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30 Head-to-Head Comparison of Two Novel Indices of Microcirculatory Resistance at Predicting Microvascular Dysfunction. Use of the Best Index to Explore the Effect of Cold Air Inhalation During Exercise in Coronary Artery Disease Patients
  1. Rupert Williams1,
  2. Kaleab Asrress1,
  3. Matthew Lumley1,
  4. Guus de Waard2,
  5. Kalpa De Silva1,
  6. Satpal Arri1,
  7. Howard Ellis1,
  8. Tiffany Patterson1,
  9. Vasiliki Manou-Stathopoulou1,
  10. Zeeshan Khawaja1,
  11. Natalia Briceno1,
  12. Brian Clapp1,
  13. Sven Plein2,
  14. Niels van Royen3,
  15. Divaka Perera1,
  16. Mike Marber1,
  17. Simon Redwood1
  1. 1St Thomas’ Hospital
  2. 2Leeds University
  3. 3VU University Medical Center


Introduction Highest rates of exertion related cardiac death occur during cold air inhalation (CAI): e.g. shovelling snow, but the pathophysiology is unclear. Novel intracoronary wires that simultaneously measure arterial pressure (Pd) and blood flow (CBF) allow quantification of coronary micro-vascular resistance (MVR).

A. We compared the accuracy of Doppler-derived hyperemic micro-vascular resistance (hMR) and thermodilution-derived index of microcirculatory resistance (IMR) at predicting micro-vascular dysfunction, as there is no current invasive gold-standard measurement of MVR.

B. In coronary artery disease (CAD) patients we explored the effects of exercise with and without CAI on MVR (using the most accurate measure from A.) and CBF.

Methods A. 56 patients (61+/-10 years) undergoing cardiac catheterization for stable CAD or acute myocardial infarction (AMI) were recruited. Simultaneous intracoronary pressure, Doppler flow velocity and thermodilution were carried out in 74 unobstructed vessels, at rest and during hyperemia. Three independent measures of micro-vascular function were assessed, using predefined dichotomous thresholds: 1) CFRmean, the average value of Doppler- and thermodilution-derived coronary flow reserve (CFR), and cardiovascular magnetic resonance derived 2) Myocardial Perfusion Reserve Index (MPRI) and 3) Micro-vascular Obstruction (MVO).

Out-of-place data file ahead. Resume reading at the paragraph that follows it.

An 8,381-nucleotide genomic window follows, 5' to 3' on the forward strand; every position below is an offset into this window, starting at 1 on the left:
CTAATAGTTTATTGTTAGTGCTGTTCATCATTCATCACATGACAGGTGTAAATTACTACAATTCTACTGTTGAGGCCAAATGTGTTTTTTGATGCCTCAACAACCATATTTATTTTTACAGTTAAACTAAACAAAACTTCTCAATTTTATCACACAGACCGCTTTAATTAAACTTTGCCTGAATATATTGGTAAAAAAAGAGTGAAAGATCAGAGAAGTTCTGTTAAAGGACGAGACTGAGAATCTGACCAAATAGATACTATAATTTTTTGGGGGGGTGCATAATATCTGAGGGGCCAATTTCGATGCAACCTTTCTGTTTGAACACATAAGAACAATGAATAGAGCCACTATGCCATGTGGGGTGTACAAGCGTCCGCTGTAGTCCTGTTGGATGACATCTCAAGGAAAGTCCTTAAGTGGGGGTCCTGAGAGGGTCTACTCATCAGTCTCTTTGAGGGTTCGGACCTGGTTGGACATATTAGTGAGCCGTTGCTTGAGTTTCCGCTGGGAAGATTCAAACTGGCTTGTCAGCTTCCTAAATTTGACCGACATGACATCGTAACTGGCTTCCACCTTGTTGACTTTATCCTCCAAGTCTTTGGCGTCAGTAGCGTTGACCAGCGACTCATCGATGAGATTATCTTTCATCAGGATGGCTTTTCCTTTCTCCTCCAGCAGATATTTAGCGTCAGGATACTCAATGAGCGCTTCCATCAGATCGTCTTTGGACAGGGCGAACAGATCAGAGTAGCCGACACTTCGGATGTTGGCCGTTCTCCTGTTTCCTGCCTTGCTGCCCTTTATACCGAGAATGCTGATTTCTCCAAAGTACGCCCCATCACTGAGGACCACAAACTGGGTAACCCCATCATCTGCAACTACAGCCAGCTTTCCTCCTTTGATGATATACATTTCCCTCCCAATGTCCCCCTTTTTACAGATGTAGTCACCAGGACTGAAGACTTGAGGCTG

B. 35 CAD patients (61+/-9 years) undertook 5 min of either:

  1. CAI (-15oC)

  2. Exercise (Incremental supine ergometry)

  3. Exercise with CAI.

We measured baseline and peak MVR (Pd/CBF) and CBF, and calculated the proportional contribution of waves that accelerate versus decelerate CBF as a coronary perfusion efficiency index.

Results A. hMR had better diagnostic accuracy than IMR to predict CFRmean (area under curve, (AUC) 0.82 vs. 0.58, p < 0.001, sensitivity/specificity 77/77% vs. 51/71%) and MPRI (AUC 0.85 vs. 0.72, p = 0.19, sensitivity/specificity 82/80% vs. 64/75%). In AMI patients, the AUCs of hMR and IMR at predicting MVO were 0.83 and 0.72 respectively (p = 0.22, sensitivity/specificity 78/74% vs. 44/91%).

Abstract 30 Figure 1

Defining best measure of microvascular resistance

B. 47 datasets were obtained:

  1. n = 10

  2. n = 24

  3. n = 13. (12 patients did both conditions 2 and 3, in randomized order).

MVR increased during CAI alone (p = 0.04), and decreased during exercise (p < 0.0001). Exercise with CAI was associated with less decrease in MVR (NS). The increase in CBF was similarly 34% less during exercise with CAI (p = 0.04) versus without (p < 0.0001). Coronary perfusion efficiency increased during exercise (p < 0.05), but CAI during exercise abolished this.

Abstract 30 Figure 2

Simultaneous measurement of microvascular resistance during cold air inhalation and exercise

Conclusions A. Doppler-derived hMR may have superior diagnostic accuracy than IMR at predicting invasive and non-invasive measures of micro-vascular function.

B. CAI attenuates the reduction in MVR and the increases in CBF and coronary perfusion efficiency that normally occur during exercise. These suggest impedance of coronary vasodilatation and ventricular relaxation, rendering the heart more susceptible to ischaemia.

  • Coronary microvascular resistance
  • Cold air inhalation
  • Exercise

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